Jan. 6 panel interviews former Trump aide Hope Hicks

Hope Hicks in sunglasses and a black overcoat
Hope Hicks, pictured in 2020, was reportedly looped in on some texts and emails on Jan. 6 before then-President Trump spoke at a rally preceding the deadly insurrection at the U.S. Capitol.
(Andrew Harnik / Associated Press)

The House Jan. 6 committee is interviewing Hope Hicks, a longtime aide to former President Trump, according to a person familiar with the meeting.

Tuesday’s interview comes as the investigation is winding down and as the panel has subpoenaed Trump for an interview in the coming weeks. The person requested anonymity to discuss the closed-door meeting.

Hicks did not play a major role in the White House response to the Jan. 6, 2021, insurrection, in which hundreds of Trump’s supporters fought police and broke into the U.S. Capitol to interrupt the certification of Joe Biden’s victory. The longtime Trump communications aide was still working at the White House at the time, but left in the days afterward.

Still, Hicks had been one of Trump’s most trusted aides. And she was looped in on some texts and emails that day before his speech outside the White House and before the violence unfolded, according to CNN, which obtained copies of texts turned over by former White House Chief of Staff Mark Meadows.

Hicks is not new to investigations of her former boss. She was a key witness in former special counsel Robert S. Mueller III‘s Russia investigation, delivering important information to his office about Trump’s attempts to obstruct that inquiry. But she declined to answer questions about her time in the White House when House Democrats were investigating the former president in 2019, after Mueller’s report came out, citing privilege concerns.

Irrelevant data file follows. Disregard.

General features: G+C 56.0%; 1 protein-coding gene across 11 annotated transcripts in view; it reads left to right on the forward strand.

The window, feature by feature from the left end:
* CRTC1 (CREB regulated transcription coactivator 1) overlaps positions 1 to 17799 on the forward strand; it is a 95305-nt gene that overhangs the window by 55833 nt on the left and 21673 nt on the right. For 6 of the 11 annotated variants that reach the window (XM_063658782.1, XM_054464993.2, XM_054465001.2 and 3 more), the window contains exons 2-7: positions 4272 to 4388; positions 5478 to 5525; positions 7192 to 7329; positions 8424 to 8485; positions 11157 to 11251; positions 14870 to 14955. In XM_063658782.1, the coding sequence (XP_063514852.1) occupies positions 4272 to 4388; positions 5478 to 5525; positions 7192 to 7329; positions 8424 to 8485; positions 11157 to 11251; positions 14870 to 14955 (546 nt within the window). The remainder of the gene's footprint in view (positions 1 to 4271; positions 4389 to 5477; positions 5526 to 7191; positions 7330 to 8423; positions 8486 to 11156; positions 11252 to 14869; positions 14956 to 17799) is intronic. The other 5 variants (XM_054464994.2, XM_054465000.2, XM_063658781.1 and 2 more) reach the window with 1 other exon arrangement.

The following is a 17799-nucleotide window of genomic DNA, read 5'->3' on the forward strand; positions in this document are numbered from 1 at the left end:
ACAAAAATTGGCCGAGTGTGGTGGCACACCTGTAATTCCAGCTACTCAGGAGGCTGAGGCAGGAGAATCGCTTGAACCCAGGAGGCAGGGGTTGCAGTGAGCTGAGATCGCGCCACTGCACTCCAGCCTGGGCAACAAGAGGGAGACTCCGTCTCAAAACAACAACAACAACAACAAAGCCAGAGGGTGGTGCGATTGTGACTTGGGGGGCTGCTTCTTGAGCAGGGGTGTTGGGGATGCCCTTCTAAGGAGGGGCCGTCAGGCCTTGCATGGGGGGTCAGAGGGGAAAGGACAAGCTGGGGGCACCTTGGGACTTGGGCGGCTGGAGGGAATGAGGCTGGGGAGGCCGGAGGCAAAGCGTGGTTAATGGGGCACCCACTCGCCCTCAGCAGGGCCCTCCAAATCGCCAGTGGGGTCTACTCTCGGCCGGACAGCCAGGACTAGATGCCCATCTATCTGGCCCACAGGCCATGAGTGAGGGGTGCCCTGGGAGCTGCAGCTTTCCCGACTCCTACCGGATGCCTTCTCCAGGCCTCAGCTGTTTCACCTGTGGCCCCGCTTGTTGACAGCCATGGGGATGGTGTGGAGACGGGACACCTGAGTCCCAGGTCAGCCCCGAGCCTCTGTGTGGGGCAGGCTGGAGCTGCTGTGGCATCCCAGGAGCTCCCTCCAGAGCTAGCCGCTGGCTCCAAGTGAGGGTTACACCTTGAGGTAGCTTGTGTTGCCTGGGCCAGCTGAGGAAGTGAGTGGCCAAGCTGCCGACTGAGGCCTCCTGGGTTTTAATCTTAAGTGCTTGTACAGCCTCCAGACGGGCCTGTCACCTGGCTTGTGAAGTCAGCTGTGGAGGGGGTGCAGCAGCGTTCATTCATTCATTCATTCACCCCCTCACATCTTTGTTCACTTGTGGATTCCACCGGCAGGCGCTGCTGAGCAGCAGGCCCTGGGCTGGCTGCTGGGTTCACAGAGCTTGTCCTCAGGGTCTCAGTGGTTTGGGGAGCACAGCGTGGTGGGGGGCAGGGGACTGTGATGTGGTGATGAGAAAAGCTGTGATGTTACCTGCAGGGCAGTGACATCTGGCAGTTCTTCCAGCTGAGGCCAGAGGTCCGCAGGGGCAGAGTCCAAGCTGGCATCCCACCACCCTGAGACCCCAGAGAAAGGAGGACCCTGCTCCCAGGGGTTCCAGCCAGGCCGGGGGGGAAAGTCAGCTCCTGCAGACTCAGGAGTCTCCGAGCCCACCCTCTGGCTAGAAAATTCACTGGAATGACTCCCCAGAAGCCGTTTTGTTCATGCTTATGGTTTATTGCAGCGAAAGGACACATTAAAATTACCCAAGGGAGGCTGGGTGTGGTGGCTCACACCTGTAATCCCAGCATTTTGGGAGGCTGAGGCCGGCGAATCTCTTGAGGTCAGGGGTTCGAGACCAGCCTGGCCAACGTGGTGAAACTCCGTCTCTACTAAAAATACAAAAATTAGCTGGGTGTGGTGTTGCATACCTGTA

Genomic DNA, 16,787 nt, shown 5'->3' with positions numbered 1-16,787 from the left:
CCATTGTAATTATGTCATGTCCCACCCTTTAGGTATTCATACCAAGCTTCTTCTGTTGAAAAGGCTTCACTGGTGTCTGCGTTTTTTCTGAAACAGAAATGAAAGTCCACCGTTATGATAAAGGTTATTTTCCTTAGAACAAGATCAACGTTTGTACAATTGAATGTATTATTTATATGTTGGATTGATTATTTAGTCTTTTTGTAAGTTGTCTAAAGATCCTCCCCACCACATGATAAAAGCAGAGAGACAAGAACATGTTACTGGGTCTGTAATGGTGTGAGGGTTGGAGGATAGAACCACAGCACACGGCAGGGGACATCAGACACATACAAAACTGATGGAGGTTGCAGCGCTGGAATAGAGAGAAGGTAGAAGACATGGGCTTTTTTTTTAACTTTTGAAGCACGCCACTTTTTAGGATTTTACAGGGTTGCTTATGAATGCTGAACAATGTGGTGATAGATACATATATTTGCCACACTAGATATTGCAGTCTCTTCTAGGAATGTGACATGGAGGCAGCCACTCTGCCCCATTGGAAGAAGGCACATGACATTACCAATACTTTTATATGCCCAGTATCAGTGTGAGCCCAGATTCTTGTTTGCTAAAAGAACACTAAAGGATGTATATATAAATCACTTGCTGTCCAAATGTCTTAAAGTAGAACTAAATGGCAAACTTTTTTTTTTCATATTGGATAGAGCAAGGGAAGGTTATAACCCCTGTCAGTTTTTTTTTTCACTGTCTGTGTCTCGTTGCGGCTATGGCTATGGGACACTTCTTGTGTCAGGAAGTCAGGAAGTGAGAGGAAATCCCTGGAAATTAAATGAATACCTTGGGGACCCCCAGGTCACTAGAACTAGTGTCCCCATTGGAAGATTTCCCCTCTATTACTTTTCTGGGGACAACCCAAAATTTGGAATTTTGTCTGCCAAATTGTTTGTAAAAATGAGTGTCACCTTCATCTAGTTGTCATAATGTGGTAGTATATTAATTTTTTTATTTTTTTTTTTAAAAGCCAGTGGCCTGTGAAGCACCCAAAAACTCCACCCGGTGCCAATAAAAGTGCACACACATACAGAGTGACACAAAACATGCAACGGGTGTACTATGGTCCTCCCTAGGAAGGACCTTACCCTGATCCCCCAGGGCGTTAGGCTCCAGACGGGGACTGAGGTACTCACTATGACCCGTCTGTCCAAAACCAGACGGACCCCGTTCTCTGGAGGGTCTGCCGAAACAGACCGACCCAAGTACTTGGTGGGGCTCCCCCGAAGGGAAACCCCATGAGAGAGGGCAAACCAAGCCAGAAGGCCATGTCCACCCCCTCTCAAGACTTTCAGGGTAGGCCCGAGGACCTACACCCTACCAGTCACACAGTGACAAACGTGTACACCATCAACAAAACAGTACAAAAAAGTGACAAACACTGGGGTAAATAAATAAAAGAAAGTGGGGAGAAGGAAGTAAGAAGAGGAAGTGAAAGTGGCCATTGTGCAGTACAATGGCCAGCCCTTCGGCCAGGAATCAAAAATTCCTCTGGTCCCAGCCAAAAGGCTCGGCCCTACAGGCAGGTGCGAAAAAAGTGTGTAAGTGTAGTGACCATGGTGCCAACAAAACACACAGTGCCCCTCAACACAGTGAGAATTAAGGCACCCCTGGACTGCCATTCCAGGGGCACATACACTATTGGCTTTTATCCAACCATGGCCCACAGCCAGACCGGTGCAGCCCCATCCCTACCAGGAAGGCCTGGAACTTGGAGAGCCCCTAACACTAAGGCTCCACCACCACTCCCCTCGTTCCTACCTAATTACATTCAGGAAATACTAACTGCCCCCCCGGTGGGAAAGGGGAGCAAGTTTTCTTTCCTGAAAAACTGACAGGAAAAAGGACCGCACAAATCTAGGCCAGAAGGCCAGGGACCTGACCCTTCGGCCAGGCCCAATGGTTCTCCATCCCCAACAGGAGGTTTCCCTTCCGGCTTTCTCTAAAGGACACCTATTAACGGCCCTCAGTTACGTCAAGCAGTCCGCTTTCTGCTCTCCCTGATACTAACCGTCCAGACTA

The New York Times first reported Hicks’ interview.

The Jan. 6 panel has interviewed more than 1,000 witnesses, including multiple White House aides, and has established that Trump was repeatedly told by some of his closest advisors that he had lost the 2020 election. But he continued to spread false claims of widespread election fraud, and his supporters who stormed the Capitol repeated them.

The nine-member panel issued a letter to Trump’s lawyers late last week demanding that he testify, either at the Capitol or by videoconference, “beginning on or about” Nov. 14 and continuing for multiple days if necessary.

The letter also outlined a sweeping request for documents, including personal communications between Trump and members of Congress as well as extremist groups.

Trump has not responded to the subpoena.

The committee held nine hearings this year and is expected to come out with a final report by the end of the year.